The first event in the fall Fisher Center lecture series, the theme of which is “Global Education, Educating Globally,” will be offered at 7:30 p.m. on Wednesday, Sept. 10, in the Geneva Room. The topic is “Memorializing 9/11: Public Spaces as Public Educators.” A roundtable discussion with the speakers will follow the next morning (Sept. 11), at 8:45 a.m. in the Fisher Center, Demarest Hall room 212.
David Holbrooke ’87 and Timothy “Speed” Levitch will present the film “Live from Shiva’s Dance Floor” and give a talk, followed by Setha Low. Low will discuss “After the Trade Center: Searching for Spaces of Security and Hope.”
Producer David Holbrooke, a member of the Hobart Class of 1987, will present his new short documentary, “Live from Shiva’s Dance Floor,” along with the film’s featured tour guide, philosopher, “revolutionary, rock and roll scribe” Timothy “Speed” Levitch. Premiered at the 2003 Sundance Film Festival, the documentary has been described as the most “revolutionary proposal” for the World Trade Center site. In the documentary, Levitch (of “The Cruise”) takes viewers on a tour of New York City and New Yorkers’ “philosophy on the life, death, and rebirth of ‘ground zero.'” The documentary was directed by Richard Linklater, and has been touring at a number of film festivals. Holbrooke’s media experience includes NBC Sports, CNBC, CNN and PBS, and he is founder of the television and film production company Giraffe Partners. Levitch, “hyperkinetic” New York City tour guide, sees New York City as a “profound opportunity to understand ourselves.” He writes for Entertainment Weekly, The Village Voice, and other outlets, and recently had published “Speedology: Speed on New York on Speed.”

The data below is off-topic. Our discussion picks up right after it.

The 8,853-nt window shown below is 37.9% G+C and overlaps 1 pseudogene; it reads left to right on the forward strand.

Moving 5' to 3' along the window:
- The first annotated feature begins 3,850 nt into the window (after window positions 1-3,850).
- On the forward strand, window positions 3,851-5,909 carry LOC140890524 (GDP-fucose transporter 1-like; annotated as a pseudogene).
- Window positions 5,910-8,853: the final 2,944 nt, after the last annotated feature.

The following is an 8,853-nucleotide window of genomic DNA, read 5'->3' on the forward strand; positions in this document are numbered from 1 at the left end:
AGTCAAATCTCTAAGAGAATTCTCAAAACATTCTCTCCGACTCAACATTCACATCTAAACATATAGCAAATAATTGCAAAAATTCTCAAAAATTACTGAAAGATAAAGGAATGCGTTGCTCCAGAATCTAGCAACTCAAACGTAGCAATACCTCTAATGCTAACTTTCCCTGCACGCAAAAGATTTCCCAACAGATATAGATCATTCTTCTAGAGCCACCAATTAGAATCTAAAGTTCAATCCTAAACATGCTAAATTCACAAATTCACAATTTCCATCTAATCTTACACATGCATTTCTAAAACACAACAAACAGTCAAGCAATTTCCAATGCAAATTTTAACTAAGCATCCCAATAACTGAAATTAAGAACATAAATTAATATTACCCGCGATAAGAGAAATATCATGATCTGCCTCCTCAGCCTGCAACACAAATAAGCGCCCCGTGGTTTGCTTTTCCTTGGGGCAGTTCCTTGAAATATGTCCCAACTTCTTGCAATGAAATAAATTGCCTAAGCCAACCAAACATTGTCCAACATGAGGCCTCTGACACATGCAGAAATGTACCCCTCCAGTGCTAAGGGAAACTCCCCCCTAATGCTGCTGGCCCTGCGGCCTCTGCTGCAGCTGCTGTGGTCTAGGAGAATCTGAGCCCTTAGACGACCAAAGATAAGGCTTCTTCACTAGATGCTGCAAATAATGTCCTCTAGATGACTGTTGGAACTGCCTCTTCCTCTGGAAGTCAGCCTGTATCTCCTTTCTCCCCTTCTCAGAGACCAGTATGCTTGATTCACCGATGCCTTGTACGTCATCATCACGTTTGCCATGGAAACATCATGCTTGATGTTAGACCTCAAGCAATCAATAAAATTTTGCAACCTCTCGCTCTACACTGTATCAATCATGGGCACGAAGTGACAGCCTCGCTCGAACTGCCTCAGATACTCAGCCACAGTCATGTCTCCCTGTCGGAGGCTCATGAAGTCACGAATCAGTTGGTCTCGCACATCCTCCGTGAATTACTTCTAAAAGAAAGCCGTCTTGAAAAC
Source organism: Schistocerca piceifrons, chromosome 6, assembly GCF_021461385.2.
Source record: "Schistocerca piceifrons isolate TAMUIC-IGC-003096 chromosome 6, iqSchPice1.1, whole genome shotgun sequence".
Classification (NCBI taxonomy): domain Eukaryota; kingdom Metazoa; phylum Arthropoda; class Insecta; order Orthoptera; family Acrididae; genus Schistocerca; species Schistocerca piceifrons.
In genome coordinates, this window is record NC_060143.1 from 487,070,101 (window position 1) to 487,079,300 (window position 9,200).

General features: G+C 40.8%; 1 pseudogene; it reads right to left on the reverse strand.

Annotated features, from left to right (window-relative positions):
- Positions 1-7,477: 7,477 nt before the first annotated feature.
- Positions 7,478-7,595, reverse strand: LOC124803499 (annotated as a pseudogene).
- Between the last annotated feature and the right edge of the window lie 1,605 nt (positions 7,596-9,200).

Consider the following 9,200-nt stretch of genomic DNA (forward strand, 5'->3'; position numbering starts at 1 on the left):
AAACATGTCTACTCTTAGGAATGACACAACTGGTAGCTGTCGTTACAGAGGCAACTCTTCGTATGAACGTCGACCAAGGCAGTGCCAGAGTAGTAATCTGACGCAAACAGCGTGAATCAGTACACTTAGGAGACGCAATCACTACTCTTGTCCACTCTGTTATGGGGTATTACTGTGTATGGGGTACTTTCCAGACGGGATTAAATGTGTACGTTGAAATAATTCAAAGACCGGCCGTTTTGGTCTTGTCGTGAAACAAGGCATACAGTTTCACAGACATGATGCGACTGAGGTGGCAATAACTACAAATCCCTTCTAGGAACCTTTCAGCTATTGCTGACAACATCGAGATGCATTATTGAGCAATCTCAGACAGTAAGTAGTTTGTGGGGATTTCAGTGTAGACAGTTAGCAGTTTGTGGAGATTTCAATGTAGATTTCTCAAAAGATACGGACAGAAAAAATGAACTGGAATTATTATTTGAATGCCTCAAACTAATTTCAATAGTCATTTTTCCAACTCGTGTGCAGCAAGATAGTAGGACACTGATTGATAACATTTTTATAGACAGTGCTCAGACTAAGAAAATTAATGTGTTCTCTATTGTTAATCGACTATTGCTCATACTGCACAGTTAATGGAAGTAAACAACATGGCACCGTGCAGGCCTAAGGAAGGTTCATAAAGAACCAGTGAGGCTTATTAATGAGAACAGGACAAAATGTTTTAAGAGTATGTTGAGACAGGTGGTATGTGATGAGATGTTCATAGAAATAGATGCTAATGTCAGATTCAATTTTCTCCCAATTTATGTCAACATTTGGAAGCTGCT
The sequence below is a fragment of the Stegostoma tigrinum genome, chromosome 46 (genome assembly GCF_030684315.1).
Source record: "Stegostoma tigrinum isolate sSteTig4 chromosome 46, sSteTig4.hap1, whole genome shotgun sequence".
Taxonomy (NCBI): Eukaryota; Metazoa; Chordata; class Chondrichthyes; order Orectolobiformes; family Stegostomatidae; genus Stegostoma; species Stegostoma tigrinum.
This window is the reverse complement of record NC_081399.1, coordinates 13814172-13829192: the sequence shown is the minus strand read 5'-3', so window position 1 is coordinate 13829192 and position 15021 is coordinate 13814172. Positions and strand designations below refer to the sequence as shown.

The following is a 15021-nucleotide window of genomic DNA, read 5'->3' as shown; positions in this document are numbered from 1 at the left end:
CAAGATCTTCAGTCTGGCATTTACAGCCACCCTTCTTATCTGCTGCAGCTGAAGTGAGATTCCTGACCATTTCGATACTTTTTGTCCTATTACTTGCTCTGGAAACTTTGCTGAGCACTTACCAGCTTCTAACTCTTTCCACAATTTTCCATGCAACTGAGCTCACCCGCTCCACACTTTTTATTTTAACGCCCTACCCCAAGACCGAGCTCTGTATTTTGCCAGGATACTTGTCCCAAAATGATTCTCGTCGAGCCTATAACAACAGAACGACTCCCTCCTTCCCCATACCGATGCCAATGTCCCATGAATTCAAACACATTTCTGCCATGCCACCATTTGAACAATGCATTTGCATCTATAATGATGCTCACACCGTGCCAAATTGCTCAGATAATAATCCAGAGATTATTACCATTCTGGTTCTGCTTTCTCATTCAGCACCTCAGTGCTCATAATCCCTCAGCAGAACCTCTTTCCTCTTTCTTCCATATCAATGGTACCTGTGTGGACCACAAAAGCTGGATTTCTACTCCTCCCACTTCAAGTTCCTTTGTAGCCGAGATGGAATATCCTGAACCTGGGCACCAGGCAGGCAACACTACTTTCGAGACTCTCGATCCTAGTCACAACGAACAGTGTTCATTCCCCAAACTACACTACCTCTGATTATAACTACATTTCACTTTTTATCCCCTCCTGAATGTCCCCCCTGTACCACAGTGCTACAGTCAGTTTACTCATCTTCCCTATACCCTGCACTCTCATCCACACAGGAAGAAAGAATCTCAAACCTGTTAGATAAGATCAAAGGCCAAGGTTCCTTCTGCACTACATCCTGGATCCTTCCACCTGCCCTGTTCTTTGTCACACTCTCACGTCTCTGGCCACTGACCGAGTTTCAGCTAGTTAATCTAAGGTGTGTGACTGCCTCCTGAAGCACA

Available film and readings (library reserve): “Live from Shiva’s Dance Floor”; “Speedology”
Professor of Environmental Psychology and Anthropology at the Graduate Center of the City University of New York Setha Low’s interests center on cultural aspects of design and the anthropology of space and place, including the “landscape of fear.” Examining perceptions of security after 9/11, Low has turned this research to questions of imagining “the public culture of the future” for learning and democracy. Using her ethnographic research from Battery City Park along with interviews with and artwork from New York City school children, Low will address these concerns over public space, education and culture for a country driven to increasing levels of surveillance. Her most recent book “Behind the Gates: Security and the New American Dream” offers insight into life inside the “suburban fortresses” of gated communities, illuminating Americans’ expressed need for security and accompanying trade-offs of insularity, restrictive rules, and little change in safety.
Available readings: “Behind the Gates: Security and the New American Dream”; “The Anthropology of Space and Place: Locating Culture”; “On the Plaza: The Politics of Public Space and Culture”; “Theorizing the City: The New Urban Anthropology Reader”